An Ideal Dystopia

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These days what’s the most we can realistically hope for but some form of ideal dystopia.
Perhaps an isolated bunker in a distant land deep beneath the surface fitted with all the conveniences that seem so essential, naturally.
We could sleep safe and soundly there and dream plastic dreams of our synthetic future as we transform into angelic androids, with our skins like vinyl that hisses and crackles when we touch, superficially smooth yet as we press harder we discover contours and grooves that activate sensations far forgotten within the soul.
We long for a fine and private place but there is none to speak of so we sneak into what passes for a sacred grove, dedicated to some degenerate local deity with one glass eye and undoubtedly an unappeasable taste for tidy hookers and neat gin.
In this dimly lit ersatz arbour made of rusting metal and fake bamboo hemmed in by tarnished mirrors we talk:
of replicants;
of organisms that ceaselessly duplicate;
of the next eagerly anticipated catastrophe;
of death and destruction as the ultimate spectator sport;
of the serenity to be found in surrendering to the spooked spiralling logic of paranoia;
of nightclubbing and nightcrawling;
of nocturnal emissions;
of the vicious inanity of Incubi and Succubi;
of the Latter Days of the Fourth Decadency;
of a corrosive inertia;
of ennui and entrophy;
of containment and contagion;
of chance encounters and happy accidents that lead to inevitable happy endings;
of the cellar door in The Very Heaven Heavenly Hotel;
of protean cult leaders;
of clairvoyant photographers;
of a vanishing star of stage and screen;
of wandering infra dig soldiers lost in the twilighting border zone;
of standing on the threshold of a room;
of skipping a vital slowed down sleazy beat;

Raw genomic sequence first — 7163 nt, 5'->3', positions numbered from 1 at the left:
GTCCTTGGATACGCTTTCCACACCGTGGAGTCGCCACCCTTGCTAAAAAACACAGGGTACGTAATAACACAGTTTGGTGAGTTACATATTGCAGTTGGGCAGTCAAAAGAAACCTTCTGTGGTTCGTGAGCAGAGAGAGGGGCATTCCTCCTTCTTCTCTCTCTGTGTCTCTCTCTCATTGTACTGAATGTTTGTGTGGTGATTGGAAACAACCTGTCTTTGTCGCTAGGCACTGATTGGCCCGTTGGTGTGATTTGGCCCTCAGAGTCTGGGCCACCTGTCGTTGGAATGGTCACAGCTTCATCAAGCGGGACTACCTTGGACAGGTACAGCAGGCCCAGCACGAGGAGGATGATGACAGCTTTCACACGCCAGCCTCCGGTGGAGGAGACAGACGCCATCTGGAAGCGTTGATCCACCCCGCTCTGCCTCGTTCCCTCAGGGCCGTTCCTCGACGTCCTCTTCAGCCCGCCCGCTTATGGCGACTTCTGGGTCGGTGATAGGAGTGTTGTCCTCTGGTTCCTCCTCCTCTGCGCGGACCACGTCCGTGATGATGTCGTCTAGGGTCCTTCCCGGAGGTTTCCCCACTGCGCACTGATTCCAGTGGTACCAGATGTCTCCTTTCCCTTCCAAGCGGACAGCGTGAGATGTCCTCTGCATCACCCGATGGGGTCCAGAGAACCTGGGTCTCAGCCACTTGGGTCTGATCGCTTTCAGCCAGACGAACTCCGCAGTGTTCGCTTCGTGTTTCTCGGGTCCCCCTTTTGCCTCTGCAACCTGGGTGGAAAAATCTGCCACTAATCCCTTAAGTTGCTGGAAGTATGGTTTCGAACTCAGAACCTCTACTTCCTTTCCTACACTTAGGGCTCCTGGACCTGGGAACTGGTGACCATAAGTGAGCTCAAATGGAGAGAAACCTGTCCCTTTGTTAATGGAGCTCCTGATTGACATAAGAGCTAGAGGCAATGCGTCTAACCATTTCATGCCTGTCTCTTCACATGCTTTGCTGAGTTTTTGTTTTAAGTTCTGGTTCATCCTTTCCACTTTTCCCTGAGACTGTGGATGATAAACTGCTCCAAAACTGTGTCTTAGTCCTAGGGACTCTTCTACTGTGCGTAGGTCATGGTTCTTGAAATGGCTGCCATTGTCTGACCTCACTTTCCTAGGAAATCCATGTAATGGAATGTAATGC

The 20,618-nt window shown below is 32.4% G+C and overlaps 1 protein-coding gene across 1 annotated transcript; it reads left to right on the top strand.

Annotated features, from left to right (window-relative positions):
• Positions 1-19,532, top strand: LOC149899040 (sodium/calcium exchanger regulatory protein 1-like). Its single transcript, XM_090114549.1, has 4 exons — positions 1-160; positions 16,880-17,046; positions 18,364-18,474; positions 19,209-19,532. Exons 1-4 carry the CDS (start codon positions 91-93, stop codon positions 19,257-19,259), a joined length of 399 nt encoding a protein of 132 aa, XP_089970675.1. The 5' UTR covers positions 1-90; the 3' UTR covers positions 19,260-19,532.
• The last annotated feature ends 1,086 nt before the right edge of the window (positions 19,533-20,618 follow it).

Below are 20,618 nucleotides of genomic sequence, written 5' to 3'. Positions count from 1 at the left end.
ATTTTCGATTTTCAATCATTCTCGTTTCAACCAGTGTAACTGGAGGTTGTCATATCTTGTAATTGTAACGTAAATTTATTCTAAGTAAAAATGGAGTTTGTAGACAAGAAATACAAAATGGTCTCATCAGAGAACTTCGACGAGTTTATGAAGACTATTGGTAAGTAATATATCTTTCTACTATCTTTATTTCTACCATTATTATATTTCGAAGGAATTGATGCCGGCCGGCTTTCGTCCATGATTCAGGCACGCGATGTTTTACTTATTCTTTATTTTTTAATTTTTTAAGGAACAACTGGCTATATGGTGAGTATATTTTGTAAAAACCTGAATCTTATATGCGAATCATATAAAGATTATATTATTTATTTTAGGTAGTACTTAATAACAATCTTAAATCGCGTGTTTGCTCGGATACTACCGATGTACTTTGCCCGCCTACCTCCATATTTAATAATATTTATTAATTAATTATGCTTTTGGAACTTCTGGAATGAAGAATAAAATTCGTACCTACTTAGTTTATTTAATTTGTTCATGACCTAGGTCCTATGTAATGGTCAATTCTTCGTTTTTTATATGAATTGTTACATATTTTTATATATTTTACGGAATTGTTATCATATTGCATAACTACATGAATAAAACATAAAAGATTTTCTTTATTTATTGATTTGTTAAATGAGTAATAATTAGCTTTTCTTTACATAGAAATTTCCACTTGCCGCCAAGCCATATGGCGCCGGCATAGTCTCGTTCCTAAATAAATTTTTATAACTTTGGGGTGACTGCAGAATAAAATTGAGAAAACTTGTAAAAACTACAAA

of nonsensical impulses and randomly compelling whims;
of waylaid emotion and contaminated intimacy;
of perverse attractions;
of dream homes and heartache;
of love and sleep.

26 thoughts on “An Ideal Dystopia

    1. Thank you JT. I have a fondness for baroque phrasing, which creative writing courses always say is the worst sin possible. But fashions change. As for the characters I live with them daily in my imagination.

      Liked by 1 person

  1. “Love and sleep” the two human essentials that our search and need for, measure our sanity.
    Ultimately the rest can be foregone; but no love or sleep, ever, well it’s just unthinkable.

    Liked by 1 person

    1. Thank you very much. It occurred to me that nobody in a dystopian book or movie initially realises they are in a dystopia, that realisation only dawns on them later. So really at this stage of the game an ideal dystopia is the most we can hope for. And make the best of it. Glad you enjoyed!

      Liked by 1 person

      1. Indeed, the horrifying reality eventually becomes clear. To pass the time I’ve been making a cat-themed latch hook rug, reading, writing, and watching movies. All alone with my cat. 😀 Could be worse.

        Liked by 1 person

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